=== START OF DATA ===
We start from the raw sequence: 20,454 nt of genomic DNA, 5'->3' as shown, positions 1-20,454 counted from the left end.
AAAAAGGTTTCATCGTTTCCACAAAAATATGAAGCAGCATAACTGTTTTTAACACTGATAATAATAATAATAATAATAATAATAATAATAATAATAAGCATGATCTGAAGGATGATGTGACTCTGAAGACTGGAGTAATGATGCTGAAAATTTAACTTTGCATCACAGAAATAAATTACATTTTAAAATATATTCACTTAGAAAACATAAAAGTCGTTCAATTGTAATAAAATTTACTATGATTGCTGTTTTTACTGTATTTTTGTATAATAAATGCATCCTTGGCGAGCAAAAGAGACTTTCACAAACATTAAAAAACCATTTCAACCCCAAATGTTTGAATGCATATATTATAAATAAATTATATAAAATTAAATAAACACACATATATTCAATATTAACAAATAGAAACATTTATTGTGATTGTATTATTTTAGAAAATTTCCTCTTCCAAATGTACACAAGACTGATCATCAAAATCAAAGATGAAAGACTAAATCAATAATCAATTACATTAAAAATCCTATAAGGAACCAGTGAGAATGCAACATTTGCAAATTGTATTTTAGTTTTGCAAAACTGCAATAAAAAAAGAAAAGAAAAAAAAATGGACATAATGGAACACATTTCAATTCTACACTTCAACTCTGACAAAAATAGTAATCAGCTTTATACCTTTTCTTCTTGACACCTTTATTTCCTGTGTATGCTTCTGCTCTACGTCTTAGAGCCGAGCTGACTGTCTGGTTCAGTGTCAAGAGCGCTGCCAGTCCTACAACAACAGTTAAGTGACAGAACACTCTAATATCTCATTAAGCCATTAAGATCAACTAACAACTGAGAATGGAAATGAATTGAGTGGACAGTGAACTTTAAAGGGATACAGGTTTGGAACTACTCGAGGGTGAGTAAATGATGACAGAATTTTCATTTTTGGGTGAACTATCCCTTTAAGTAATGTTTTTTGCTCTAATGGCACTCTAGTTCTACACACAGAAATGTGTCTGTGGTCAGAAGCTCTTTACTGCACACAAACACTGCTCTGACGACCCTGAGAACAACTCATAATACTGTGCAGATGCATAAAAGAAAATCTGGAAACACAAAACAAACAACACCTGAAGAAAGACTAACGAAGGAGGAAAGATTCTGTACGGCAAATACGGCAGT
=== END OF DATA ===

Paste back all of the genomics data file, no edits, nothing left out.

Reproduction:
We start from the raw sequence: 20,454 nt of genomic DNA, 5'->3' as shown, positions 1-20,454 counted from the left end.
AAAAAGGTTTCATCGTTTCCACAAAAATATGAAGCAGCATAACTGTTTTTAACACTGATAATAATAATAATAATAATAATAATAATAATAATAATAAGCATGATCTGAAGGATGATGTGACTCTGAAGACTGGAGTAATGATGCTGAAAATTTAACTTTGCATCACAGAAATAAATTACATTTTAAAATATATTCACTTAGAAAACATAAAAGTCGTTCAATTGTAATAAAATTTACTATGATTGCTGTTTTTACTGTATTTTTGTATAATAAATGCATCCTTGGCGAGCAAAAGAGACTTTCACAAACATTAAAAAACCATTTCAACCCCAAATGTTTGAATGCATATATTATAAATAAATTATATAAAATTAAATAAACACACATATATTCAATATTAACAAATAGAAACATTTATTGTGATTGTATTATTTTAGAAAATTTCCTCTTCCAAATGTACACAAGACTGATCATCAAAATCAAAGATGAAAGACTAAATCAATAATCAATTACATTAAAAATCCTATAAGGAACCAGTGAGAATGCAACATTTGCAAATTGTATTTTAGTTTTGCAAAACTGCAATAAAAAAAGAAAAGAAAAAAAAATGGACATAATGGAACACATTTCAATTCTACACTTCAACTCTGACAAAAATAGTAATCAGCTTTATACCTTTTCTTCTTGACACCTTTATTTCCTGTGTATGCTTCTGCTCTACGTCTTAGAGCCGAGCTGACTGTCTGGTTCAGTGTCAAGAGCGCTGCCAGTCCTACAACAACAGTTAAGTGACAGAACACTCTAATATCTCATTAAGCCATTAAGATCAACTAACAACTGAGAATGGAAATGAATTGAGTGGACAGTGAACTTTAAAGGGATACAGGTTTGGAACTACTCGAGGGTGAGTAAATGATGACAGAATTTTCATTTTTGGGTGAACTATCCCTTTAAGTAATGTTTTTTGCTCTAATGGCACTCTAGTTCTACACACAGAAATGTGTCTGTGGTCAGAAGCTCTTTACTGCACACAAACACTGCTCTGACGACCCTGAGAACAACTCATAATACTGTGCAGATGCATAAAAGAAAATCTGGAAACACAAAACAAACAACACCTGAAGAAAGACTAACGAAGGAGGAAAGATTCTGTACGGCAAATACGGCAGT